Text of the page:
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'While there are some additional population level health benefits to both males and females by extending the programme to boys, impact and cost-effectiveness modelling indicates that adding boys is highly unlikely to be cost-effective in the UK.' But experts have pointed out a weakness in the JCVI's herd protection argument.Jonathan Ball, professor of molecular virology at the University of Nottingham, has previously said: 'It all comes down to cost and how much benefit will be gained from vaccinating boys.'As increasing numbers of girls take up the vaccine then risk of heterosexual transmission decreases and the benefit of vaccinating boys diminishes.Infection with other types of HPV may cause genital warts, skin warts and verrucas, vaginal cancer or vulval cancer (although these types of cancer are rare), anal cancer or cancer of the penis, some cancers of the head and neck and laryngeal papillomas (warts on the voice box or vocal cords).Studies have already shown that the vaccine protects against HPV infection for around 10 years, although experts expect protection to be for much longer.
Its statement on the decision said: 'The evidence considered clearly indicates that HPV is associated with a number of cancers which affect both sexes.Now the dentists' union claims the advisory body which has recommended the Government do not to extend the potentially life-saving jab to boys has based its ruling on flawed data and inaccurate estimates of the number of cancers caused by HPV.The dentists' union argues the decision to continue to exclude boys from the HPV vaccination programme is based on flawed data and does not factor in the recent introduction of dating apps (file photo)The Joint Committee on Vaccination and Immunisation (JCVI) announced its interim decision in July that giving the vaccine to teenage boys is not cost-effective.Dating apps such as Tinder are increasing people's risk of catching a cancer-causing virus passed on through oral sex, dentists warn.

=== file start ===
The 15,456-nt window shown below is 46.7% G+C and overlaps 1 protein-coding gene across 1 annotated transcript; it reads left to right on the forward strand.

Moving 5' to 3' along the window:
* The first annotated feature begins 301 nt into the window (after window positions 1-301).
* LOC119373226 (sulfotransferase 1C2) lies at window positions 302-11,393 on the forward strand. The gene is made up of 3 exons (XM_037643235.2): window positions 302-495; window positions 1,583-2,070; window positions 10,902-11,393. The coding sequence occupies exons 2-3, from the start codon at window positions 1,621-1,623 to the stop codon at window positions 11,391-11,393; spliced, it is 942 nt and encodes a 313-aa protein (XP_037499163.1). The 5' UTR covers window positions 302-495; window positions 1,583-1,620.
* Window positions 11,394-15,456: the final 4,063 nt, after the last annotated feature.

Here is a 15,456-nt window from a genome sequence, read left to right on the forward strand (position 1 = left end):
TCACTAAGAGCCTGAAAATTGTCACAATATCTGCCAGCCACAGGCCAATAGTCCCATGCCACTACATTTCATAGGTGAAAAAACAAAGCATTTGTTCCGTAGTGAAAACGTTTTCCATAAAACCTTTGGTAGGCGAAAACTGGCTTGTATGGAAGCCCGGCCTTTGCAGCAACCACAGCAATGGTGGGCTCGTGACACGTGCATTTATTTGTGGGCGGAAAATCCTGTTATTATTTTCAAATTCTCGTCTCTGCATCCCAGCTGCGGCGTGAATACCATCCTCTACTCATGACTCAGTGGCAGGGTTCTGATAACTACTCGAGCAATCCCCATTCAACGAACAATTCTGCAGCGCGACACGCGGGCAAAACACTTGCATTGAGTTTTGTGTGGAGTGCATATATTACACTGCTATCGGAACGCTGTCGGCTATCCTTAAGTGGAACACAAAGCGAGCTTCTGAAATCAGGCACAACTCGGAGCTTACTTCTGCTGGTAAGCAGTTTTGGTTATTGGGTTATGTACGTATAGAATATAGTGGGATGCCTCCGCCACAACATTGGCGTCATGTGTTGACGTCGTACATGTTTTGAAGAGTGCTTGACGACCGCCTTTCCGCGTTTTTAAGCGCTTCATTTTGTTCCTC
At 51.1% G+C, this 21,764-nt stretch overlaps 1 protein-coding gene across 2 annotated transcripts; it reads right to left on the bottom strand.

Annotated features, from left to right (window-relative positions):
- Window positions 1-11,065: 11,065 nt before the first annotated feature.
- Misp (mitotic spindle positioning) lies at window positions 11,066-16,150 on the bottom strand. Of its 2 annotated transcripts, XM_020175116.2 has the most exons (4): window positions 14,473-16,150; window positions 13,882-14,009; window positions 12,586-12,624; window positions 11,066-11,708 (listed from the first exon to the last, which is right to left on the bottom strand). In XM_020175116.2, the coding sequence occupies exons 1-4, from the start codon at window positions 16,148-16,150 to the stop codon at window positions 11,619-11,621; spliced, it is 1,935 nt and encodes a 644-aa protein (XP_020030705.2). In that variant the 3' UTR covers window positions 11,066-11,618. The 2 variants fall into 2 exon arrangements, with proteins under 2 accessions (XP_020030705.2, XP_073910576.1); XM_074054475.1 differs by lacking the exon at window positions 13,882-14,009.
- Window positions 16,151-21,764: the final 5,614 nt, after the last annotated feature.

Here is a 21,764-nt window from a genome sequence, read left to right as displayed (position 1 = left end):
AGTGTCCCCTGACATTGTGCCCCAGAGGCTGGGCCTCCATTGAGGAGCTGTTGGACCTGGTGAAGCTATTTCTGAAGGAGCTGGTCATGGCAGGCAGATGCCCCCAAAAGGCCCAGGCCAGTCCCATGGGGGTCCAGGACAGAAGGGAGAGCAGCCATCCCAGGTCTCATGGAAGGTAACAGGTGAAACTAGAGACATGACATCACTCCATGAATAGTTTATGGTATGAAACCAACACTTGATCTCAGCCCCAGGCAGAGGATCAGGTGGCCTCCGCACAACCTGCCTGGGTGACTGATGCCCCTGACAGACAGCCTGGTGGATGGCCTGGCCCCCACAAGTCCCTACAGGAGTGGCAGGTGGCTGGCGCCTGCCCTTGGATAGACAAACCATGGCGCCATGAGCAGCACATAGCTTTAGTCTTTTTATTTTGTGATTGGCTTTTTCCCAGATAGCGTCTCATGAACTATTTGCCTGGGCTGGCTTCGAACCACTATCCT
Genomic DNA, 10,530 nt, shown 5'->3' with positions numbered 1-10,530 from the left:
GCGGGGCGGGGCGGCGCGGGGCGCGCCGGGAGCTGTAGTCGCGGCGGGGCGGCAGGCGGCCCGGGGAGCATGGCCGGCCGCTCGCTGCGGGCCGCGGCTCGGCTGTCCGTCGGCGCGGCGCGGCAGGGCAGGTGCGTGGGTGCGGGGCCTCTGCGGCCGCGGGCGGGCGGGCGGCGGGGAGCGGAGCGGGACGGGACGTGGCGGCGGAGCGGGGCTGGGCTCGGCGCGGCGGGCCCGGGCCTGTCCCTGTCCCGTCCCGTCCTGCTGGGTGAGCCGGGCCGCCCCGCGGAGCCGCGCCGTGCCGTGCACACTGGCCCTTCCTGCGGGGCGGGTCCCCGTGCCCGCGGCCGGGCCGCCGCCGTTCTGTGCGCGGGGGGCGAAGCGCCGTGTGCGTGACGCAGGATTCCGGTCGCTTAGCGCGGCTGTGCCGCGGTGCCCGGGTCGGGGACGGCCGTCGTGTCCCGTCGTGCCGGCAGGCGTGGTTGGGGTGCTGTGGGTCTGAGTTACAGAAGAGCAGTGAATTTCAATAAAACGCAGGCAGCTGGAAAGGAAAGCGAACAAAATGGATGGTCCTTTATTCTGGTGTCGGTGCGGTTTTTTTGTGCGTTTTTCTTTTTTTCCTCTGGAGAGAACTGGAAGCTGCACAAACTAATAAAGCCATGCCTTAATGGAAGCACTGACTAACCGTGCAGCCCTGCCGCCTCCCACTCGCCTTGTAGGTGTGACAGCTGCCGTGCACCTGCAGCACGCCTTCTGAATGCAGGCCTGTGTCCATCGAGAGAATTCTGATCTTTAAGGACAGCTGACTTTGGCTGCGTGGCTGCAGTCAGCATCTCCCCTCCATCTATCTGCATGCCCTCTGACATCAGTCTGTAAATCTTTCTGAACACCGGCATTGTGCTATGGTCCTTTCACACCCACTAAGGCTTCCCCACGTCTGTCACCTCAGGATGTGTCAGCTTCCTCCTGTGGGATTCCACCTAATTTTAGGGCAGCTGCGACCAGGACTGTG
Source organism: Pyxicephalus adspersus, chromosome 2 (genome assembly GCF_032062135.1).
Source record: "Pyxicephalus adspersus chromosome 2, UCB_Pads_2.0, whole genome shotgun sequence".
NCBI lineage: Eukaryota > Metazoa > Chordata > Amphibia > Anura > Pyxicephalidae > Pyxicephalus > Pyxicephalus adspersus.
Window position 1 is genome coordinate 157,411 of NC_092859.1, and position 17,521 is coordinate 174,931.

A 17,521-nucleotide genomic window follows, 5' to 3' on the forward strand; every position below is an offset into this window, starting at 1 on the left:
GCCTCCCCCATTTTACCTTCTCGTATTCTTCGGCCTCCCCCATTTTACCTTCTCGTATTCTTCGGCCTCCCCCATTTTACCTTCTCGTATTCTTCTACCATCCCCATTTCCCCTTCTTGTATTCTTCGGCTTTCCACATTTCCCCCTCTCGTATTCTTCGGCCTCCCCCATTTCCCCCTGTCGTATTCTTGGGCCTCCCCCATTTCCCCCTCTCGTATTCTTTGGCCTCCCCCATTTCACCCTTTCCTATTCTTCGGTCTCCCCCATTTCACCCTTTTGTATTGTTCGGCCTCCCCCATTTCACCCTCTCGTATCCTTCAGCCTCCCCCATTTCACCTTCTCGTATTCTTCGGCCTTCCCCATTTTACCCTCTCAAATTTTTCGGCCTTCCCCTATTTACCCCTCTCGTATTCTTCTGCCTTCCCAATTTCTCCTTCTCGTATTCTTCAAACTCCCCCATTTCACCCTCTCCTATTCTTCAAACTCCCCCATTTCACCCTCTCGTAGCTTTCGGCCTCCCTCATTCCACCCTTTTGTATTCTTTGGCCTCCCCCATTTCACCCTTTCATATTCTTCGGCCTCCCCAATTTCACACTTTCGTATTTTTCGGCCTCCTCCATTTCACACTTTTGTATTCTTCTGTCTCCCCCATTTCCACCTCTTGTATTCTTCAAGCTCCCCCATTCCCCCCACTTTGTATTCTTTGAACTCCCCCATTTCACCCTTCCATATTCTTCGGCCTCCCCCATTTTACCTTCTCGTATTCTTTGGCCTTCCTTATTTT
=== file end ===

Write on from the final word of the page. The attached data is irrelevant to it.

Experts say almost half of adults will be infected with the human papilloma virus (HPV) at some point in their life.Hollywood actor Michael Douglas, 72, blamed oral sex for giving him throat cancer in 2010.